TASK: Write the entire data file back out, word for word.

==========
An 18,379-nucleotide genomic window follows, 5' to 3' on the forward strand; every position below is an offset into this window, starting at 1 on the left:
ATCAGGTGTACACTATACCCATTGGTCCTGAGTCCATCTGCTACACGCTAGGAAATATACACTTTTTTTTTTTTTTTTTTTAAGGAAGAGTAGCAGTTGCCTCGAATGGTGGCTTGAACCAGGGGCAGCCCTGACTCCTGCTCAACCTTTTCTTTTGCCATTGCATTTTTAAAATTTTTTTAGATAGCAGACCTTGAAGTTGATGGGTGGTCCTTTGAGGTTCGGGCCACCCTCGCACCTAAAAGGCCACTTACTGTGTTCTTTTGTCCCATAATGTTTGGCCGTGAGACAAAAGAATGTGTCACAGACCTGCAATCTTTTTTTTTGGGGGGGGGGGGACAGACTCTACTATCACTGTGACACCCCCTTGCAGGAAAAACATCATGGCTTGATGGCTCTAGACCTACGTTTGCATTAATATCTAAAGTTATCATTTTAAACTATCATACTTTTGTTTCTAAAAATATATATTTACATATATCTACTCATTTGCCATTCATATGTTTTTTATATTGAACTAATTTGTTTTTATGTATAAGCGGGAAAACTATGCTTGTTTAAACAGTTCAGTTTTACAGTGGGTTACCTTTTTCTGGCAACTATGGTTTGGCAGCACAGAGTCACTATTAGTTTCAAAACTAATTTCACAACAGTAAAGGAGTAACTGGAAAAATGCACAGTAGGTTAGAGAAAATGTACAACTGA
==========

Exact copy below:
An 18,379-nucleotide genomic window follows, 5' to 3' on the forward strand; every position below is an offset into this window, starting at 1 on the left:
ATCAGGTGTACACTATACCCATTGGTCCTGAGTCCATCTGCTACACGCTAGGAAATATACACTTTTTTTTTTTTTTTTTTTAAGGAAGAGTAGCAGTTGCCTCGAATGGTGGCTTGAACCAGGGGCAGCCCTGACTCCTGCTCAACCTTTTCTTTTGCCATTGCATTTTTAAAATTTTTTTAGATAGCAGACCTTGAAGTTGATGGGTGGTCCTTTGAGGTTCGGGCCACCCTCGCACCTAAAAGGCCACTTACTGTGTTCTTTTGTCCCATAATGTTTGGCCGTGAGACAAAAGAATGTGTCACAGACCTGCAATCTTTTTTTTTGGGGGGGGGGGGACAGACTCTACTATCACTGTGACACCCCCTTGCAGGAAAAACATCATGGCTTGATGGCTCTAGACCTACGTTTGCATTAATATCTAAAGTTATCATTTTAAACTATCATACTTTTGTTTCTAAAAATATATATTTACATATATCTACTCATTTGCCATTCATATGTTTTTTATATTGAACTAATTTGTTTTTATGTATAAGCGGGAAAACTATGCTTGTTTAAACAGTTCAGTTTTACAGTGGGTTACCTTTTTCTGGCAACTATGGTTTGGCAGCACAGAGTCACTATTAGTTTCAAAACTAATTTCACAACAGTAAAGGAGTAACTGGAAAAATGCACAGTAGGTTAGAGAAAATGTACAACTGA